It was a photograph “smuggled out of Poland” which in January 1944 pushed Arthur Koestler to “scream”. As a writer he chose the form of an essay which appeared in the New York Times Magazine under the title “The Nightmare That Is a Reality”. He reminded English-speaking readers of the ongoing “greatest mass-killing in recorded history”, complaining about the indifference of the average Western citizen who cares more about a “dog run over by a car” than “three million Jews killed in Poland”. Clearly, a different kind of proof was necessary, in a medium which would surpass word and static image.
Six months later, the Red Army was advancing through Eastern Poland when they discovered the first traces of “Operation Reinhardt”, the code name for the murder of the Jews in Poland. On reaching Lublin they found an enormous compound behind barbed wire in the city’s suburb of Majdanek. Embedded with the Soviet army were film crews, who subsequently made the first images of a Nazi camp with extermination facilities. One would think that at this point a new type of proof in the form of a moving image with sound would show to the world that the camps were real. However, for many months not one single film shot from this “death factory”, as it was called by Soviet journalists in August 1944, became available.
The late appearance of the Majdanek film material, 16 weeks after the liberation of the camp, was more than a missed opportunity within film history, that is, to release the very first film document on the first Allied liberation of a Nazi camp. Tragically, the Majdanek film documents missed their chance to alter the course of history: the unique recordings taken in the summer of 1944 did not become a public news item that could have had an effect on those who did not believe what was happening in the camps. While the significance of the discovery of the atrocities could be ignored in both East and West, Auschwitz continued to function as a factory for the industrialized destruction of human lives until November. It was only after the shutting down of the gas chambers when selected portions of the Majdanek footage – in the meantime cleared in Moscow – were issued as film propaganda in the service of political strategies in Poland. Curiously enough, the 1944 Polish title was highly figurative “Majdanek — cmentarzysko Europy” (Majdanek – Cemetery of Europe), whereas the Russian one was straightforward but unwieldy: “Majdanek. Kinodokumenty o chudovishchnykh zlodeianiiakh nemtsev v lagere unichtozheniia na Majdaneke v gorode Lublin / Majdanek” (Film documents of the monstrously evil deeds of the Germans in the Majdanek extermination camp in the town of Lublin), January 1945.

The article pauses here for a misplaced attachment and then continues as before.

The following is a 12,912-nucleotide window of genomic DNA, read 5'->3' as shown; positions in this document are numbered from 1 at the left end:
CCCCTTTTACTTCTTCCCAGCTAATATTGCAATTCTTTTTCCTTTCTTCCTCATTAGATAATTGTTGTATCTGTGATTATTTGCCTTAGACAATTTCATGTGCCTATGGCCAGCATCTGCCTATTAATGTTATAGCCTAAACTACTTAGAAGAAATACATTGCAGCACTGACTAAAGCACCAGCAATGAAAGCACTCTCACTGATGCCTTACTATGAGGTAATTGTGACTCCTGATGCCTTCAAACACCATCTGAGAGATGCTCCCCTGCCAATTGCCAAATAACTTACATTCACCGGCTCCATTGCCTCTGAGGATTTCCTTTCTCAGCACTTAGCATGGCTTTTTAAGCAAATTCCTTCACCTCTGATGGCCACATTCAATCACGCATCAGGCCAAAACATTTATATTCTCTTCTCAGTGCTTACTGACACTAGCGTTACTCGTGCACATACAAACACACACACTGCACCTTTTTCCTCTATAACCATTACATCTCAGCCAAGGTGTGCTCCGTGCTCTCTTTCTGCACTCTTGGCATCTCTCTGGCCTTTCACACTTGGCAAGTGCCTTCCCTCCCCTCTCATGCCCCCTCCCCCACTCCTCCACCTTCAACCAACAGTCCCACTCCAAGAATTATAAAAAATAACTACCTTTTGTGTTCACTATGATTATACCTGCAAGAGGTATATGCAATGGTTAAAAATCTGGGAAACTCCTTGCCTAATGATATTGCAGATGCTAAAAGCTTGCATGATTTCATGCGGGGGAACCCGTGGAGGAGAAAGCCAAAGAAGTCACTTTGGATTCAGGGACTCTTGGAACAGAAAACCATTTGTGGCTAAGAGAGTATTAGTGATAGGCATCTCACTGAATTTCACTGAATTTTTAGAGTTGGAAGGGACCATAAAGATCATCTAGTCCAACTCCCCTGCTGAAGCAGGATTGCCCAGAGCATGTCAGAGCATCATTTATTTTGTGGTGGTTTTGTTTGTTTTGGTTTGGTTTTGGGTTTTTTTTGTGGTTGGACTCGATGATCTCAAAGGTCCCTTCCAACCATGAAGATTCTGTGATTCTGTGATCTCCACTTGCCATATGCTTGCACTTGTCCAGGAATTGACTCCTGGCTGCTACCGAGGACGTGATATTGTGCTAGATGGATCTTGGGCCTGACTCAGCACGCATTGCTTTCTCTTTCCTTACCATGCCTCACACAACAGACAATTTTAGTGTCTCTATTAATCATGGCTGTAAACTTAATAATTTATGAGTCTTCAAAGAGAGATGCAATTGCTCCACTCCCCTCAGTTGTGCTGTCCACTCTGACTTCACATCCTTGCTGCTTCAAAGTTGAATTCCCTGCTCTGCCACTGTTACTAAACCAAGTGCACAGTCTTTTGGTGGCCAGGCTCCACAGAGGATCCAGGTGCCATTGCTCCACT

Be that as it may, the Majdanek footage had a considerable influence on all later cinematic representations of concentration camps. In my talk, I would like to discuss its Polish and Russian titles as well as introduce you to the people who stood behind the making of both Majdanek film versions. Further I will debate the question of who in the summer of 1944 could have been responsible for conceiving the iconography of camp film imagery, which shaped and continues to influence our visual grasp of the unfathomable, the “farnikhtung” of millions of human beings, known today as the Holocaust.
H2020 “Visual History of the Holocaust”. Research Seminar 2021–2022:
As part of the Horizon 2020 project “Visual History of the Holocaust”, this seminar focuses on film documents created by Soviet filmmakers during the liberation of Nazi-occupied territories. The history of the Holocaust in Eastern Europe, the literature on mass violence, and the history of still and moving images serve to contextualize this little-known corpus of Soviet film images documenting Nazi crimes. Participants are invited to examine the period from 1941 to 1947, and thus to consider the different phases in which the identity of the victims was explicitly discussed or ignored. The seminar aims to engage in a dialog about the visual traces of Nazi atrocities in Central and Eastern Europe and the USSR.